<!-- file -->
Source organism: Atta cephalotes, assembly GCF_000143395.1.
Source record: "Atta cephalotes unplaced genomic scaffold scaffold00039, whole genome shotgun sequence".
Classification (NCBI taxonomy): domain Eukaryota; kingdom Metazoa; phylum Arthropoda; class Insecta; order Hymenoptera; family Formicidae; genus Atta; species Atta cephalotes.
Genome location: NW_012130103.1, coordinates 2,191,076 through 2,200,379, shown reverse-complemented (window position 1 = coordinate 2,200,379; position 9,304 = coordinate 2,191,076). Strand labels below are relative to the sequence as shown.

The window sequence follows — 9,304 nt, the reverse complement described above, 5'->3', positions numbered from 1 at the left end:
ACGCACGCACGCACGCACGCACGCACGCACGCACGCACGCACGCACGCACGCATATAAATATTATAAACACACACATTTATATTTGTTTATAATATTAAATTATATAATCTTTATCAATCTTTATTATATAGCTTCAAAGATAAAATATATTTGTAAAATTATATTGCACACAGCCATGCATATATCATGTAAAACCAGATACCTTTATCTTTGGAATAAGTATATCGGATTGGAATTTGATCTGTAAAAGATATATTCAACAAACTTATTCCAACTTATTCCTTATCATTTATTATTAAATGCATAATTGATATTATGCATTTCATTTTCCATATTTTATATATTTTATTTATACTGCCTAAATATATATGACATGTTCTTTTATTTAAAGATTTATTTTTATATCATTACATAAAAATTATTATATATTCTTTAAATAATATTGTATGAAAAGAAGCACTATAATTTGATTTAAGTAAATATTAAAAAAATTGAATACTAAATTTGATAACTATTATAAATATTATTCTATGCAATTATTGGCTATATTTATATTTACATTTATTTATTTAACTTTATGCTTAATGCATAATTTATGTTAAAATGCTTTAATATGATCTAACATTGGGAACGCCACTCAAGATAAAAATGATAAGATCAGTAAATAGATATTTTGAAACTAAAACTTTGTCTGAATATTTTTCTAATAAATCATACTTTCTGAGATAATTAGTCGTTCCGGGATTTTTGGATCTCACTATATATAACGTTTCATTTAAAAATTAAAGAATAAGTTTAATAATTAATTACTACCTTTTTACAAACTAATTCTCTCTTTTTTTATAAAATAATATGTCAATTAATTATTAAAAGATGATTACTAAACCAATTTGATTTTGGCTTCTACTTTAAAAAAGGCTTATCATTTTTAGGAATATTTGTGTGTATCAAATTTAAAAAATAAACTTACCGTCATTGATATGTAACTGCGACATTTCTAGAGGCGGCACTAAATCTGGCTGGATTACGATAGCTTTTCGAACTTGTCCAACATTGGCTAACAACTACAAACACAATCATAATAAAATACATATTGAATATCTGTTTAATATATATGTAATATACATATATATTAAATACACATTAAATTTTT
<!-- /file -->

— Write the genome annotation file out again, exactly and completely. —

Source organism: Atta cephalotes, assembly GCF_000143395.1.
Source record: "Atta cephalotes unplaced genomic scaffold scaffold00039, whole genome shotgun sequence".
Classification (NCBI taxonomy): domain Eukaryota; kingdom Metazoa; phylum Arthropoda; class Insecta; order Hymenoptera; family Formicidae; genus Atta; species Atta cephalotes.
Genome location: NW_012130103.1, coordinates 2,191,076 through 2,200,379, shown reverse-complemented (window position 1 = coordinate 2,200,379; position 9,304 = coordinate 2,191,076). Strand labels below are relative to the sequence as shown.

The window sequence follows — 9,304 nt, the reverse complement described above, 5'->3', positions numbered from 1 at the left end:
ACGCACGCACGCACGCACGCACGCACGCACGCACGCACGCACGCACGCACGCATATAAATATTATAAACACACACATTTATATTTGTTTATAATATTAAATTATATAATCTTTATCAATCTTTATTATATAGCTTCAAAGATAAAATATATTTGTAAAATTATATTGCACACAGCCATGCATATATCATGTAAAACCAGATACCTTTATCTTTGGAATAAGTATATCGGATTGGAATTTGATCTGTAAAAGATATATTCAACAAACTTATTCCAACTTATTCCTTATCATTTATTATTAAATGCATAATTGATATTATGCATTTCATTTTCCATATTTTATATATTTTATTTATACTGCCTAAATATATATGACATGTTCTTTTATTTAAAGATTTATTTTTATATCATTACATAAAAATTATTATATATTCTTTAAATAATATTGTATGAAAAGAAGCACTATAATTTGATTTAAGTAAATATTAAAAAAATTGAATACTAAATTTGATAACTATTATAAATATTATTCTATGCAATTATTGGCTATATTTATATTTACATTTATTTATTTAACTTTATGCTTAATGCATAATTTATGTTAAAATGCTTTAATATGATCTAACATTGGGAACGCCACTCAAGATAAAAATGATAAGATCAGTAAATAGATATTTTGAAACTAAAACTTTGTCTGAATATTTTTCTAATAAATCATACTTTCTGAGATAATTAGTCGTTCCGGGATTTTTGGATCTCACTATATATAACGTTTCATTTAAAAATTAAAGAATAAGTTTAATAATTAATTACTACCTTTTTACAAACTAATTCTCTCTTTTTTTATAAAATAATATGTCAATTAATTATTAAAAGATGATTACTAAACCAATTTGATTTTGGCTTCTACTTTAAAAAAGGCTTATCATTTTTAGGAATATTTGTGTGTATCAAATTTAAAAAATAAACTTACCGTCATTGATATGTAACTGCGACATTTCTAGAGGCGGCACTAAATCTGGCTGGATTACGATAGCTTTTCGAACTTGTCCAACATTGGCTAACAACTACAAACACAATCATAATAAAATACATATTGAATATCTGTTTAATATATATGTAATATACATATATATTAAATACACATTAAATTTTT